The Republican National Committee had 200 staffers in this week for field training with the goal of catching up with — and eventually surpassing — its Democratic counterparts' ground game efforts in 2014.

The RNC held two days of staff training out near Dulles Airport, led by RNC Chairman Reince PriebusReinhold (Reince) Richard PriebusIntel Dem decries White House 'gag order' after Bannon testimony Overnight Cybersecurity: House votes to renew NSA spying | Trump tweets spark confusion | Signs Russian hackers are targeting Olympics | Bannon expected to appear before House Intel panel Bannon to appear before House committee for Russia probe: report MORE and RNC chief of staff Mike Shields. Former House Majority Leader Newt Gingrich (R-Ga.) also made an appearance.

"The RNC is building something big all across this country, and it's unprecedented for the field staff to gather in these numbers this early," Priebus says in a statement to The Hill. "We're redefining how a field program works, and the great staff that gathered this week will help us tremendously in 2014 and beyond."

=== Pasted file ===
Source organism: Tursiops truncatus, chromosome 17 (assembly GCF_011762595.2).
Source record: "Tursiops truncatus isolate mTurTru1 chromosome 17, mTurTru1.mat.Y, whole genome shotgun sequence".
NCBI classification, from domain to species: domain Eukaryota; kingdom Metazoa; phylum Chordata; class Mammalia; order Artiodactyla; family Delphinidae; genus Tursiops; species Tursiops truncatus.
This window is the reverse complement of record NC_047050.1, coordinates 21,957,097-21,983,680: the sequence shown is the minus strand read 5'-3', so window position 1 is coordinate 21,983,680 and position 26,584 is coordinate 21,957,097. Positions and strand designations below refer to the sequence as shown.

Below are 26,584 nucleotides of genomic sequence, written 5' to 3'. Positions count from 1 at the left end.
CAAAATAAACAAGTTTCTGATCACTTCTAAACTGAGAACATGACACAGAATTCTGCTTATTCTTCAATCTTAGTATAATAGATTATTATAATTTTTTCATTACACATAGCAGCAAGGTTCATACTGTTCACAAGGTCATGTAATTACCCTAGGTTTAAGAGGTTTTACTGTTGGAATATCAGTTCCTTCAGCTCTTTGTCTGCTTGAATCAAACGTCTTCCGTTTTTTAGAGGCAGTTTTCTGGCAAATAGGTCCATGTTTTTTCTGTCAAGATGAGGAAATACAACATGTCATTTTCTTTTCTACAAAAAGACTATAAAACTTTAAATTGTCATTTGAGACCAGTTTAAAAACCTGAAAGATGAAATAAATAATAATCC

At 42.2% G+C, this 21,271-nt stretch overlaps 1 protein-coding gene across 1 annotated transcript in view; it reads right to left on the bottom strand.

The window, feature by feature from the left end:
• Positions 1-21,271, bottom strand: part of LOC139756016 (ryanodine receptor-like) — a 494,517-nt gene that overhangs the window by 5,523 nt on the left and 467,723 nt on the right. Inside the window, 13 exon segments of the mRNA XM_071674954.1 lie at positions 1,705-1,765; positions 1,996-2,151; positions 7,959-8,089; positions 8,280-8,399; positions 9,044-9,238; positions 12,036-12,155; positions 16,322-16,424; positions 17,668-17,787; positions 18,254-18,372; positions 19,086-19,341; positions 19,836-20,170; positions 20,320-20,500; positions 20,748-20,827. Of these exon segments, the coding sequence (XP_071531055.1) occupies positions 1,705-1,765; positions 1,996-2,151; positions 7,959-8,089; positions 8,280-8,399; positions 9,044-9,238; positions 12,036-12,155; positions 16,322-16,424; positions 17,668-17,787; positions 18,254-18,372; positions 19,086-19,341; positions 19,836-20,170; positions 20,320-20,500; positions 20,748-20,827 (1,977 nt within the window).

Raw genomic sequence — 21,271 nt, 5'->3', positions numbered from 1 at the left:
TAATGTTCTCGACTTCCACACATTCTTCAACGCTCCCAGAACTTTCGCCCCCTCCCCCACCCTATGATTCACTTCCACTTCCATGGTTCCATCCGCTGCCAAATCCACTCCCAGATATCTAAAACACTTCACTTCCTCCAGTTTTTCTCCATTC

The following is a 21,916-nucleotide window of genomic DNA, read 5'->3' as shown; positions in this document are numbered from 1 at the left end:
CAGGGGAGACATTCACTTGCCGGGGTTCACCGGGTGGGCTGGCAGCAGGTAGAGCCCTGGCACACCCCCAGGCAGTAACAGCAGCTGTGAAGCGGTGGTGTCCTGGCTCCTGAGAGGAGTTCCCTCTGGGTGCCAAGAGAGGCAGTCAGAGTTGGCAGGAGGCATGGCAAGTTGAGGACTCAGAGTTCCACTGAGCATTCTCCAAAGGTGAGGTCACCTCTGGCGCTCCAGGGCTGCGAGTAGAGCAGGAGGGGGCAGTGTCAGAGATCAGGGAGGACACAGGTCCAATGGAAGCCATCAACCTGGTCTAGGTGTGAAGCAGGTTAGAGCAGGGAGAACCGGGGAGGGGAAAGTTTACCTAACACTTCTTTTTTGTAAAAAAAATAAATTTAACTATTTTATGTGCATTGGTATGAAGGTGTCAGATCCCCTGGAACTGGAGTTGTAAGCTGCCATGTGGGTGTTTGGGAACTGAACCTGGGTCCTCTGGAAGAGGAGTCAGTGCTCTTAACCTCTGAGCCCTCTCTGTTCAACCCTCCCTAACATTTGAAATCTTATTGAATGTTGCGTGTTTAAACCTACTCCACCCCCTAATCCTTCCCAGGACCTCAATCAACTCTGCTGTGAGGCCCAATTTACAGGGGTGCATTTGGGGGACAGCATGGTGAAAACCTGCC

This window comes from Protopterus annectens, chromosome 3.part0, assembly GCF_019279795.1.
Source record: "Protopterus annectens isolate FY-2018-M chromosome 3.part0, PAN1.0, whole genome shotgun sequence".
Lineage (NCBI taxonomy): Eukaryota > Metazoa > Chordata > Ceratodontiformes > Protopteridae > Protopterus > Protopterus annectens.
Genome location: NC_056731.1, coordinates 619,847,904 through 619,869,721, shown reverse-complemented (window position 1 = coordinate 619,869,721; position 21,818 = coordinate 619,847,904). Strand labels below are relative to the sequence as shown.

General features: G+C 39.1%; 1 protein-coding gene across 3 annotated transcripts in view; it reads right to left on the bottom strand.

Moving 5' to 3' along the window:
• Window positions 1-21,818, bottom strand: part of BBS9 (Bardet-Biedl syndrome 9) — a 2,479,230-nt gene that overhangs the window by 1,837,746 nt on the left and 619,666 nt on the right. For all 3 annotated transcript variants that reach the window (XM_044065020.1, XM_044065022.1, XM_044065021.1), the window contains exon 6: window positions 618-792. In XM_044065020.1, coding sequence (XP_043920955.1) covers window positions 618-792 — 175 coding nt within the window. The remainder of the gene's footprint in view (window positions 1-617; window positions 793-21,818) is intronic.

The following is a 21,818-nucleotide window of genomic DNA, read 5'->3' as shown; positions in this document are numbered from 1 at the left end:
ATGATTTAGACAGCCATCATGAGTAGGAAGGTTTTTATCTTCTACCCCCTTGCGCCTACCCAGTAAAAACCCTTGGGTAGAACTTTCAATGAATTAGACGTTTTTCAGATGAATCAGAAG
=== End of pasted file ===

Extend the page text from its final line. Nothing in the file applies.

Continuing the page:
The organization has made it a priority to hire more state-level field staff than in previous years and ramp up its digital capabilities, following a 2012 election in which Democrats had a big advantage both on the ground and online.

The group says it now has state directors, field staff, data directors, minority engagement directors and field staff in every 2014 targeted state, and will spend the early part of 2014 focusing on recruiting volunteers and precinct captains, and mining data to find their targeted voters.

The training ran the gamut from digital and data training to social media and political event planning.

"At the RNC we've recruited some of the best talent from around the country to head up out voter engagement with all communities across all 50 states. This week was a first step in training and equipping our new team with the best practices and tools for us to win elections next year," says Shields in an email.

It remains to be seen which side can win the ground game heading forward, though things can change rapidly from cycle to cycle. Republicans had a big edge in the mid-2000s during George W. Bush's presidency, but President Obama's campaign team was light years ahead of its rivals in 2008 and 2012.